DE RE COQUINARIA APICIO PDF

The months around Thanksgiving and Christmas are filled with good wining and dining. Give yourself a break from stuffed turkeys and roasted gammon, and have some humble shellfish. The mussel has been eaten ever since the stone age. The historical recipe on this page is for mussels as they were eaten in Rome under the reign of the emperor Tiberius. In the first century A. This man seemed to be a likely candidate for the epinomous cookbook.

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The earliest surviving codex of the earliest cookbook, entitled De re coquinaria , and attributed to Apicius, a gastronome of the first century, was copied at the monastery of Fulda , Germany, by seven different monks.

It was written in language that is closer to Vulgar than to Classical Latin , partly in Carolingian minuscule and partly in Anglo-Saxon script of the Fulda type, and because so many hands were involved, it is thought that this manuscript may have been used for training monks in the Fulda scriptorium.

The manuscript. It subequently had a long series of Italian owners, beginning with Basilios Bessarion , and had sojourned in France and England before it emigrated to the United States in " L. Reynolds, Texts and Transmission [] The manuscript of 57 leaves is preserved in the New York Academy of Medicine Library , where it was recently restored and rebound.

The book dealer had removed the 9th century binding to separate the Apicius from a text by Hippocrates—the two had been bound together. Marcus Gavius Apicius , was a gastronome in the age of Tiberius ,. The Excerpta of the Ostrogoth Vinidarius , made a little later, [and preserved in a single eighth century manuscript ,] is a highly abbreviated version of a similar compilation. A facsimile of this manuscript was produced by Trident Editore in Apicius's work was first printed in Milano by Guillaume le Signerre on January 20, ISTC No.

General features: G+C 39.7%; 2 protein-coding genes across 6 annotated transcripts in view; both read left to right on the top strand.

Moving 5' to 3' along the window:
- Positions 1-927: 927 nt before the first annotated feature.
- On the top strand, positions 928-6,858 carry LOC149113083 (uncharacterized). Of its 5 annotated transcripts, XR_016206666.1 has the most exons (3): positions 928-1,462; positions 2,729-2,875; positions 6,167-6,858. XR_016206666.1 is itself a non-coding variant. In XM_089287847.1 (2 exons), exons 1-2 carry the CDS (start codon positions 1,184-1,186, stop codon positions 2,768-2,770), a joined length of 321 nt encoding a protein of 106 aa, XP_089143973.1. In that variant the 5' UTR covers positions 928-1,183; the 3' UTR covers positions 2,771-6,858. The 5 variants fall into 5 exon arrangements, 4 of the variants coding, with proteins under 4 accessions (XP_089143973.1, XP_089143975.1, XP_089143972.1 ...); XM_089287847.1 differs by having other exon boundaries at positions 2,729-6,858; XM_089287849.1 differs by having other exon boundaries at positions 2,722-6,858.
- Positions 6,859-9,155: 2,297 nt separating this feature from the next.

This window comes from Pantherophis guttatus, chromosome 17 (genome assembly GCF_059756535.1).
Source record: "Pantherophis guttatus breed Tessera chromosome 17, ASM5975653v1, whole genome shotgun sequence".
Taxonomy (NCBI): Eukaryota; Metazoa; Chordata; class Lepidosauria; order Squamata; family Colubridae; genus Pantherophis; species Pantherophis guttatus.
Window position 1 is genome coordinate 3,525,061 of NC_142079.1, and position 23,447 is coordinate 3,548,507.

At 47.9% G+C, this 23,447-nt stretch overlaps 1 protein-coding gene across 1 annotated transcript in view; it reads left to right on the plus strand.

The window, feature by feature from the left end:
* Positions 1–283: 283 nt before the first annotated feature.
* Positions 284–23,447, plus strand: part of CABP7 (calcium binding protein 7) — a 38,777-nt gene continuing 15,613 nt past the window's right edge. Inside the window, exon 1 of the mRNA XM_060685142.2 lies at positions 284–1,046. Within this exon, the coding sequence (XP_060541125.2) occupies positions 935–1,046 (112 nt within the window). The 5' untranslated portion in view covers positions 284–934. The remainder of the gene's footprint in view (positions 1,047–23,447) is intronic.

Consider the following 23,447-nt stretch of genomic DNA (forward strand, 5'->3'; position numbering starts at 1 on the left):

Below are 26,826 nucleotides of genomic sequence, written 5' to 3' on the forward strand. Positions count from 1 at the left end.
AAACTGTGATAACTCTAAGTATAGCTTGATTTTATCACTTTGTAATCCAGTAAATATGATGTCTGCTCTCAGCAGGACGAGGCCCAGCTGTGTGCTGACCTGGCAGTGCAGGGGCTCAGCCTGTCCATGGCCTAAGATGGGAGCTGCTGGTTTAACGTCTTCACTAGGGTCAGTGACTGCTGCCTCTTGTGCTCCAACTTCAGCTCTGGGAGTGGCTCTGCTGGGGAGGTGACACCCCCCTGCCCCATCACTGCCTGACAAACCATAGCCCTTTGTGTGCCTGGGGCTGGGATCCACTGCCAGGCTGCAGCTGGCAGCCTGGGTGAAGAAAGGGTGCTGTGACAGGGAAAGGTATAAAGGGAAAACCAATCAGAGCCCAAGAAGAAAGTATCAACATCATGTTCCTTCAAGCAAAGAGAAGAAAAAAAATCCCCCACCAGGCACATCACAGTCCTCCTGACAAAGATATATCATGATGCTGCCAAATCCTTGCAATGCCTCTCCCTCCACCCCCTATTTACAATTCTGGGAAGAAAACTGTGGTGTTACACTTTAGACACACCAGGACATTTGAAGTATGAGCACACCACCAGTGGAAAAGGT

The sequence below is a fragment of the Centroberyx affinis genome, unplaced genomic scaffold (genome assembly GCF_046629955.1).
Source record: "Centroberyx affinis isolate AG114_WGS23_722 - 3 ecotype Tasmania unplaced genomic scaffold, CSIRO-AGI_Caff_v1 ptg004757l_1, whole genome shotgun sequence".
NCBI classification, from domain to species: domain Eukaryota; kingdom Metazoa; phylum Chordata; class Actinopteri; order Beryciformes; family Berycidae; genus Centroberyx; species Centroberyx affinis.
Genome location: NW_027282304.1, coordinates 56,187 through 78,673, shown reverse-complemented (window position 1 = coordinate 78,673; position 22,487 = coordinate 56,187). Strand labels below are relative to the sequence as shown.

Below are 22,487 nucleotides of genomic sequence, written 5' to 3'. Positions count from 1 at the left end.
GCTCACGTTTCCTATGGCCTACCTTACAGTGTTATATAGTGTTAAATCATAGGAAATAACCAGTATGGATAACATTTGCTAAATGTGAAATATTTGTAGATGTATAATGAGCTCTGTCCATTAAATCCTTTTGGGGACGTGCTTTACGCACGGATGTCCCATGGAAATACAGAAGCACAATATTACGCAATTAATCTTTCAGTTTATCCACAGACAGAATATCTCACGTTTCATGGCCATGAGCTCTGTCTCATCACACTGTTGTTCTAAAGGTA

In February a digital facsimile of the first printed edition was available from the Bayerische Staatsbibliothek at this link. Notaker, Printed Cookbooks in Europe no. The manuscript "was known to Poggio in , but remained at Fulda until brought to Rome by Enoch of Ascoli in

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The earliest surviving codex of the earliest cookbook, entitled De re coquinaria , and attributed to Apicius, a gastronome of the first century, was copied at the monastery of Fulda , Germany, by seven different monks. It was written in language that is closer to Vulgar than to Classical Latin , partly in Carolingian minuscule and partly in Anglo-Saxon script of the Fulda type, and because so many hands were involved, it is thought that this manuscript may have been used for training monks in the Fulda scriptorium. The manuscript. It subequently had a long series of Italian owners, beginning with Basilios Bessarion , and had sojourned in France and England before it emigrated to the United States in " L. Reynolds, Texts and Transmission []

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The Latin text is here. Season the turkey legs with salt and pepper. Heat the oil in deep pan over high heat. Add turkey legs and cook, skin-side down, until crispy and golden brown 8 minutes or so. Flip legs and cook until the other side is browned, another 5 minutes. Transfer to a plate. Cook until the pumpkin just begins brown, about 5 minutes.

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